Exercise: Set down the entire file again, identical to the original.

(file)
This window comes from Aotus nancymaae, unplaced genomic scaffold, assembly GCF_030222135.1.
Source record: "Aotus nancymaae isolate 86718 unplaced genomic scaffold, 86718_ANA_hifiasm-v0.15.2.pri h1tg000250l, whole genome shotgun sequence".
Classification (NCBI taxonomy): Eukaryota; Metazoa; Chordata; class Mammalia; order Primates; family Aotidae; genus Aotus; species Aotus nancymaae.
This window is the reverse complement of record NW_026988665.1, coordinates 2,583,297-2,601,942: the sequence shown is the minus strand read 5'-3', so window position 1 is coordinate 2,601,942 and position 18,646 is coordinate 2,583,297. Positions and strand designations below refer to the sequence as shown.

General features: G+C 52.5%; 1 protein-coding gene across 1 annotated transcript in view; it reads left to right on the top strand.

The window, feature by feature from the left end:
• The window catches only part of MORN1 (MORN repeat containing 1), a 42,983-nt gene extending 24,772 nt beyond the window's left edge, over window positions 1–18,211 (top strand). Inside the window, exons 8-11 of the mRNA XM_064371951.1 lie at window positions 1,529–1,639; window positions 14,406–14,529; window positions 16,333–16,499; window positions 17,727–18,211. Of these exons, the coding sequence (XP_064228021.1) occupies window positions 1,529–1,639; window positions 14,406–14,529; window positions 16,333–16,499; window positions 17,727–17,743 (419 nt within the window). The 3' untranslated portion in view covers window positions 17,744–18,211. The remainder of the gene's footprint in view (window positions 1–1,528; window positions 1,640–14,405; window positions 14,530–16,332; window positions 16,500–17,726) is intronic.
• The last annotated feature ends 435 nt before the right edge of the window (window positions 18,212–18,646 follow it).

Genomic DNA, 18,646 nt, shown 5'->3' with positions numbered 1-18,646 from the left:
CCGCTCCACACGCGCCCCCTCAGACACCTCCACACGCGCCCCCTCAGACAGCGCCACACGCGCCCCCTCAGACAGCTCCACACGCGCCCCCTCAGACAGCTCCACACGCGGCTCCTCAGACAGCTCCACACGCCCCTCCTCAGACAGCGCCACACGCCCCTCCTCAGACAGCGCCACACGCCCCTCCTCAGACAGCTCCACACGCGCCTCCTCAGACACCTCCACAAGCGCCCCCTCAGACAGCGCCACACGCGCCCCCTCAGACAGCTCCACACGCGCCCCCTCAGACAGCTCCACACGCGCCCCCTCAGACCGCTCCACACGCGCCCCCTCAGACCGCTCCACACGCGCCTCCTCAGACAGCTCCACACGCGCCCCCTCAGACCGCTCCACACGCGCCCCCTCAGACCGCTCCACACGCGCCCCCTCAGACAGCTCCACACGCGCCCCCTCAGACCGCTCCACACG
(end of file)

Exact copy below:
This window comes from Aotus nancymaae, unplaced genomic scaffold, assembly GCF_030222135.1.
Source record: "Aotus nancymaae isolate 86718 unplaced genomic scaffold, 86718_ANA_hifiasm-v0.15.2.pri h1tg000250l, whole genome shotgun sequence".
Classification (NCBI taxonomy): Eukaryota; Metazoa; Chordata; class Mammalia; order Primates; family Aotidae; genus Aotus; species Aotus nancymaae.
This window is the reverse complement of record NW_026988665.1, coordinates 2,583,297-2,601,942: the sequence shown is the minus strand read 5'-3', so window position 1 is coordinate 2,601,942 and position 18,646 is coordinate 2,583,297. Positions and strand designations below refer to the sequence as shown.

General features: G+C 52.5%; 1 protein-coding gene across 1 annotated transcript in view; it reads left to right on the top strand.

The window, feature by feature from the left end:
• The window catches only part of MORN1 (MORN repeat containing 1), a 42,983-nt gene extending 24,772 nt beyond the window's left edge, over window positions 1–18,211 (top strand). Inside the window, exons 8-11 of the mRNA XM_064371951.1 lie at window positions 1,529–1,639; window positions 14,406–14,529; window positions 16,333–16,499; window positions 17,727–18,211. Of these exons, the coding sequence (XP_064228021.1) occupies window positions 1,529–1,639; window positions 14,406–14,529; window positions 16,333–16,499; window positions 17,727–17,743 (419 nt within the window). The 3' untranslated portion in view covers window positions 17,744–18,211. The remainder of the gene's footprint in view (window positions 1–1,528; window positions 1,640–14,405; window positions 14,530–16,332; window positions 16,500–17,726) is intronic.
• The last annotated feature ends 435 nt before the right edge of the window (window positions 18,212–18,646 follow it).

Genomic DNA, 18,646 nt, shown 5'->3' with positions numbered 1-18,646 from the left:
CCGCTCCACACGCGCCCCCTCAGACACCTCCACACGCGCCCCCTCAGACAGCGCCACACGCGCCCCCTCAGACAGCTCCACACGCGCCCCCTCAGACAGCTCCACACGCGGCTCCTCAGACAGCTCCACACGCCCCTCCTCAGACAGCGCCACACGCCCCTCCTCAGACAGCGCCACACGCCCCTCCTCAGACAGCTCCACACGCGCCTCCTCAGACACCTCCACAAGCGCCCCCTCAGACAGCGCCACACGCGCCCCCTCAGACAGCTCCACACGCGCCCCCTCAGACAGCTCCACACGCGCCCCCTCAGACCGCTCCACACGCGCCCCCTCAGACCGCTCCACACGCGCCTCCTCAGACAGCTCCACACGCGCCCCCTCAGACCGCTCCACACGCGCCCCCTCAGACCGCTCCACACGCGCCCCCTCAGACAGCTCCACACGCGCCCCCTCAGACCGCTCCACACG